Indigenous women come together to raise awareness for Missing and Murdered Indigenous Women Month
RENO, Nev. (KOLO) - In honor of Missing and Murdered Indigenous Women’s Awareness Month, a group of talented Indigenous women are making a powerful statement.
This remarkable group of Indigenous women in our community have united to shed light on this issue that happens across the nation, and they’re doing it creatively.
“I want them to feel empowered. I want them to feel like they can connect with our pieces and that they are even able to ask questions and feel like they are a part of something.”
Emily Bowman, a local makeup artist and member of the Quechan, Washo, Yana, and Pit River tribes said.
A hairstylist, photographer, body paint artist, makeup artist, and members of the Inter-Tribal Council of Nevada, have collaborated to create a series that sparks conversations through their art.
Clarissa Mashburn, hairstylist and member of the Owens Valley Paiute tribe came up with the idea to use their talents and raise awareness of what happens in their communities.
“It was very meaningful. We wanted to do it in a meaningful way for our ancestors. I mean if we can do it anyone can do it. We’re all just native women and just trying to use our platform to raise awareness of these issues,” Mashburn said.
These women are not simply raising awareness; they are painting a picture of the reality faced by many indigenous women who go missing each year. They explained to me the challenges involved in following up on and furthering investigations. When someone disappears on tribal lands, the lack of resources in their communities hinders proper search efforts.
Britt Gianotti with Body Paint Art is from the Seneca of the Iroquois Nation of southern New York. She shared that this project is bold and hopes it will make people stop and think about what’s at hand,
“I want people to remember, you know remember that this is happening, keep your eyes out if you see something suspicious don’t overlook it,” Gianotti said.
Their artwork resonates with their practice and also pays homage to their culture. Bowman continued,
“It represents to me that we’re strong, you know we’re here, we’re resilient, our people are built that way. That’s is embedded in us and right now for women, it’s just so important for women to see other women doing these kinds of things that are out of the box.”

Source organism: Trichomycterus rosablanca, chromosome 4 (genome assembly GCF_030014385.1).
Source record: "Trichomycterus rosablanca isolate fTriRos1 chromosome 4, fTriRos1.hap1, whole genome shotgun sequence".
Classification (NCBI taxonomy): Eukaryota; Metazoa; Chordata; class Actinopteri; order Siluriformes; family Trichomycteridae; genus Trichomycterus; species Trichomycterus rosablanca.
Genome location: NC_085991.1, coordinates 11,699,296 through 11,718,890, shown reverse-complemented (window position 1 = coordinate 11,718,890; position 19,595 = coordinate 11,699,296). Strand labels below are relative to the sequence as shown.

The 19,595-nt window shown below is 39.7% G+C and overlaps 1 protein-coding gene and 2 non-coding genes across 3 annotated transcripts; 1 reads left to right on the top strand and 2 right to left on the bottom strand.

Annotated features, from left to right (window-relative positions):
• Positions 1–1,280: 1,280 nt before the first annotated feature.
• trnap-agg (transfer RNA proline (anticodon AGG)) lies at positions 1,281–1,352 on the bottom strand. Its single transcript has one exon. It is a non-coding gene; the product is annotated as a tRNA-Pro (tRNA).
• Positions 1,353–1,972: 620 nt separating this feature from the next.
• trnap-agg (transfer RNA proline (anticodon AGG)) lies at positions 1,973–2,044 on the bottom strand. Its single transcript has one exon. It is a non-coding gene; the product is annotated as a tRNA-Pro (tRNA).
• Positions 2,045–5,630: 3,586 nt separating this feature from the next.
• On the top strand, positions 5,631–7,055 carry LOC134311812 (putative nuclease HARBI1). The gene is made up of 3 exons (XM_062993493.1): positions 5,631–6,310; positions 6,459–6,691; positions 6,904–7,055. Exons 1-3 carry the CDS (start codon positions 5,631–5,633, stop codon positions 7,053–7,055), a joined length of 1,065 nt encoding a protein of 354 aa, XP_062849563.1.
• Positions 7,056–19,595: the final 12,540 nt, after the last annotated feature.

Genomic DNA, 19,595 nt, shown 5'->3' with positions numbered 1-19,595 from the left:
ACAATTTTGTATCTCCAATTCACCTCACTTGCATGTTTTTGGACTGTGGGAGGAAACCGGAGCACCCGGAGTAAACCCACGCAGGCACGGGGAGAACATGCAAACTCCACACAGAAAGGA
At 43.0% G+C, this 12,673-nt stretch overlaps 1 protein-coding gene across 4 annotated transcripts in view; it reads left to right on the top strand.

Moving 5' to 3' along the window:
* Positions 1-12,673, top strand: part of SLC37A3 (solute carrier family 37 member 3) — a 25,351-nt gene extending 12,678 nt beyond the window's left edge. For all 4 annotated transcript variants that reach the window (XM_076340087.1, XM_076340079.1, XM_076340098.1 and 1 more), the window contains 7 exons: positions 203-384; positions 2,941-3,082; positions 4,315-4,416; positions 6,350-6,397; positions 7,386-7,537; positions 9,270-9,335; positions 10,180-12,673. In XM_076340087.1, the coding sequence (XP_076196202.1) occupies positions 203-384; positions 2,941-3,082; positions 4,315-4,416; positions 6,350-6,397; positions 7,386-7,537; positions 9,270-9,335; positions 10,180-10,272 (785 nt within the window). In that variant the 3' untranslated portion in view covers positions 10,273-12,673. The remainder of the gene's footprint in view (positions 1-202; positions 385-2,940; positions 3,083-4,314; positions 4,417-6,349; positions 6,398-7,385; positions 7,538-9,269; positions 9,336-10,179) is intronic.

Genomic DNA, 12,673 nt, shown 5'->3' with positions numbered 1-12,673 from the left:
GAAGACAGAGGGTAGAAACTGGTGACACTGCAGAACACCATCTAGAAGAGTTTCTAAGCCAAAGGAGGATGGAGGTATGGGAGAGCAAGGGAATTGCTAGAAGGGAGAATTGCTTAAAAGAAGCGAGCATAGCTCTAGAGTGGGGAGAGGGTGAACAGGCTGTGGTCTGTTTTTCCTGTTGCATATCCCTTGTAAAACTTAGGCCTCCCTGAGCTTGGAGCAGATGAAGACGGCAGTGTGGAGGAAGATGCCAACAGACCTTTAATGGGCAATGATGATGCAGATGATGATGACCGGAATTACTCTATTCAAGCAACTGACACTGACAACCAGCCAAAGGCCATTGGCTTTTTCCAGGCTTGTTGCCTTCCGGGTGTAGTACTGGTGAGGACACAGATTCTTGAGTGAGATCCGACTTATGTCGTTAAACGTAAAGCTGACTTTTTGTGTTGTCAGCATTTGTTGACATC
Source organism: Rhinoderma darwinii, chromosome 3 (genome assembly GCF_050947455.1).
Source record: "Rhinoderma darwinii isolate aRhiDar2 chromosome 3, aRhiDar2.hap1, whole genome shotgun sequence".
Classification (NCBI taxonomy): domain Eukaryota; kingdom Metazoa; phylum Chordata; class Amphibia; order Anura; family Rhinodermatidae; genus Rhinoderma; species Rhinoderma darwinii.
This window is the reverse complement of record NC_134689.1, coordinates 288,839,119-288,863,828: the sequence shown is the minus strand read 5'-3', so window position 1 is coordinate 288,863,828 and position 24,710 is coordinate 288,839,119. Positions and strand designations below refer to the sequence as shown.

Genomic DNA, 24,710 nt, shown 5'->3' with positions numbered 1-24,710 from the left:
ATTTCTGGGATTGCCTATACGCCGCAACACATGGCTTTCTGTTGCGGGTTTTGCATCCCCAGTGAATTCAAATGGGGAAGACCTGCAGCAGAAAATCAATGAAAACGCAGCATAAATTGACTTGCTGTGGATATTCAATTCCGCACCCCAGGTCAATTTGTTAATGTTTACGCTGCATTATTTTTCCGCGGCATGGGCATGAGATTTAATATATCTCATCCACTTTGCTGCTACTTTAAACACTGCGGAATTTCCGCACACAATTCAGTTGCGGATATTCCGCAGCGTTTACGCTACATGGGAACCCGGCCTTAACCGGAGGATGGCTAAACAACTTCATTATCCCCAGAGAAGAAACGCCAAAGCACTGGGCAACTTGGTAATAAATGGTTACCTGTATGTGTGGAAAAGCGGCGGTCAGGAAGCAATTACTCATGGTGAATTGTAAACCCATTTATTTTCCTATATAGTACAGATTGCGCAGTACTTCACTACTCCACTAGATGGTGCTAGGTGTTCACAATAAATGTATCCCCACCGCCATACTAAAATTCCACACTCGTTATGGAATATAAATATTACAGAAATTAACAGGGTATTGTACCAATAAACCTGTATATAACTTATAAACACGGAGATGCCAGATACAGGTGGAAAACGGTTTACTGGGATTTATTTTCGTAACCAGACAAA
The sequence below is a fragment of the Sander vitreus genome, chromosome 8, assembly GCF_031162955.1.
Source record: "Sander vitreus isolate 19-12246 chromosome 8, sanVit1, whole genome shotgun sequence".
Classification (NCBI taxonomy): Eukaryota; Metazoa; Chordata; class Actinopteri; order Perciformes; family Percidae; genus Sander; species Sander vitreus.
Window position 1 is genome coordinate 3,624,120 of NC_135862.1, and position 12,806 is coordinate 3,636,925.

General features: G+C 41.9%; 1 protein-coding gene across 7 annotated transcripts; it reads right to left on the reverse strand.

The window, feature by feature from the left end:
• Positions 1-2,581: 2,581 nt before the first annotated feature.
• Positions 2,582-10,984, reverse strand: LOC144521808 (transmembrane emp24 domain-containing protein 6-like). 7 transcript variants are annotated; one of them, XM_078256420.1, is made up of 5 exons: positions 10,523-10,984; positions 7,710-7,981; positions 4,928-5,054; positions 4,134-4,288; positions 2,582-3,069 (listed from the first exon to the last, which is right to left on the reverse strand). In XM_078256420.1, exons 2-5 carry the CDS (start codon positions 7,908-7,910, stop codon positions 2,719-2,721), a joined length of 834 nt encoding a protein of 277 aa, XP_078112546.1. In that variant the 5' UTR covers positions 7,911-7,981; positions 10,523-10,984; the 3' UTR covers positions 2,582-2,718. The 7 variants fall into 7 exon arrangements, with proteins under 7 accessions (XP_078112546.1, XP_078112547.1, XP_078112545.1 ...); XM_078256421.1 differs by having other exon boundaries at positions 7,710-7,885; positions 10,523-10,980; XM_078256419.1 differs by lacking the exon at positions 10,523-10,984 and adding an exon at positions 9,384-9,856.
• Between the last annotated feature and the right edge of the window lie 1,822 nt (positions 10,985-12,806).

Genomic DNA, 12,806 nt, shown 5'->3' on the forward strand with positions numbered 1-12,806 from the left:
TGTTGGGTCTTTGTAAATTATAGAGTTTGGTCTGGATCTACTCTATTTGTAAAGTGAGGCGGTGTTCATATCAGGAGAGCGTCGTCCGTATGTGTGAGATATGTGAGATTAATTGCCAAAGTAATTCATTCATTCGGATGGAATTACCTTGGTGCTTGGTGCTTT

Becoming an advocate for this group in our community is encouraged by the Inter-Tribal Council of Nevada. Saturday, from 10 a.m. to 1:30 p.m., the organization hosting an event at the University of Nevada, Reno at the Joe-Crowley Student Union to honor those who are missing or have been murdered.
Kylee Sam of ITCN and a member of the Yerington Paiute Tribe shared,
“I would say believe women, believe them the first time, as an advocate and working in this field part of our job and as a person is to always believe a person when they tell you something.”
Veronica Huerta photographer for this project and Domestic Violence Advocate said,
“When people are dealing with domestic violence, sexual assault, or being a victim of crime it’s important to believe them, support and advocate for them. You know their going through so much trauma it’s hard to navigate you know all the different systems that we have. Our biggest goal is to advocate for and believe in them and be that person that supports them through the whole process, especially that healing process. Being able to reach out when you need help on the reservations is hard, it is so secluded that sometimes you just feel alone.”
If you are a descendant of a tribe or an enrolled member and need any support the Inter-Tribal Council of Nevada can help.
You can call them at (775) 355-0600.
The 24/7 hotline number for the Family Violence Prevention Program is (775) 722-8794
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